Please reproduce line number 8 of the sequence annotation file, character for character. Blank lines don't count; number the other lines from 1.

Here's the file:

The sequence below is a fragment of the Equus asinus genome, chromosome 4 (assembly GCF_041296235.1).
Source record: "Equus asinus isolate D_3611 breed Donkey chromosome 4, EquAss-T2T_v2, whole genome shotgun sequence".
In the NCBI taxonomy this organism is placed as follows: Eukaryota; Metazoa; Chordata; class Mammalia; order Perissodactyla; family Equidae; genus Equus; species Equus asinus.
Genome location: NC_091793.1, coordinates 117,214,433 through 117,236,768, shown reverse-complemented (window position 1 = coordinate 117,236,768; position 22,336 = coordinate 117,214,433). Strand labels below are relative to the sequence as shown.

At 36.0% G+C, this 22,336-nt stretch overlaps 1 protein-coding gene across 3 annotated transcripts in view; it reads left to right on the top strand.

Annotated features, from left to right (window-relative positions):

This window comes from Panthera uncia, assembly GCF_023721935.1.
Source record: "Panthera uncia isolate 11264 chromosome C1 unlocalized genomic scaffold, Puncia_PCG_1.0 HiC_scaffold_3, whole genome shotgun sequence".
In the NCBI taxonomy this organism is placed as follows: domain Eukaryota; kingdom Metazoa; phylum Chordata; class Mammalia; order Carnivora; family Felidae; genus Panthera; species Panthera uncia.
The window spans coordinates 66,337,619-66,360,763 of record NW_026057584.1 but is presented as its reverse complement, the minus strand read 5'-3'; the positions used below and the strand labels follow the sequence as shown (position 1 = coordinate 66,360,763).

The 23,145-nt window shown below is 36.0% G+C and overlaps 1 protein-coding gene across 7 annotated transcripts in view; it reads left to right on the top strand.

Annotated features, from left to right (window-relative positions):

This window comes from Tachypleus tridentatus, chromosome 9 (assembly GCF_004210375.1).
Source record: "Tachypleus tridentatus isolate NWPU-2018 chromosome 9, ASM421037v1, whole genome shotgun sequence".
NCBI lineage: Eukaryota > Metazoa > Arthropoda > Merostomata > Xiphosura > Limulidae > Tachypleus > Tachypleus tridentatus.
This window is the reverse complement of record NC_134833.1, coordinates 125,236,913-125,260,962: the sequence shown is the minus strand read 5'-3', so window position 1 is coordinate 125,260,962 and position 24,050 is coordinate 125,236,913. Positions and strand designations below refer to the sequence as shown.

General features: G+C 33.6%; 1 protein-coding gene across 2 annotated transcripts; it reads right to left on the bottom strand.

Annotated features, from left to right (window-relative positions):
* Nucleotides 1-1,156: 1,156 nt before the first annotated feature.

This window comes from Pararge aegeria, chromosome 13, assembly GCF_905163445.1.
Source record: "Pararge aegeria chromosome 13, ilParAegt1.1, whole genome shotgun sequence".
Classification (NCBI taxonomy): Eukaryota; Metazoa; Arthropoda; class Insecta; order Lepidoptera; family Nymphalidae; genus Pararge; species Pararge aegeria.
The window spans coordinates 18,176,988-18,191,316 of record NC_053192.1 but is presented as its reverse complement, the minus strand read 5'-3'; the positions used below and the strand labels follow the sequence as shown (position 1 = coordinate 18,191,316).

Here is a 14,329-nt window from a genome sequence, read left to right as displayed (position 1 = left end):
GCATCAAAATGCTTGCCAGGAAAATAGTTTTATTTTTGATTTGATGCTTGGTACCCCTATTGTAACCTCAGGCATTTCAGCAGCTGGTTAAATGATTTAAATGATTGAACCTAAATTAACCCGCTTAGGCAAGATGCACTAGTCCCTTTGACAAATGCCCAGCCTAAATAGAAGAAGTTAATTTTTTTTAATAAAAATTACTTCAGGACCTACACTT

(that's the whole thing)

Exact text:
Source record: "Panthera uncia isolate 11264 chromosome C1 unlocalized genomic scaffold, Puncia_PCG_1.0 HiC_scaffold_3, whole genome shotgun sequence".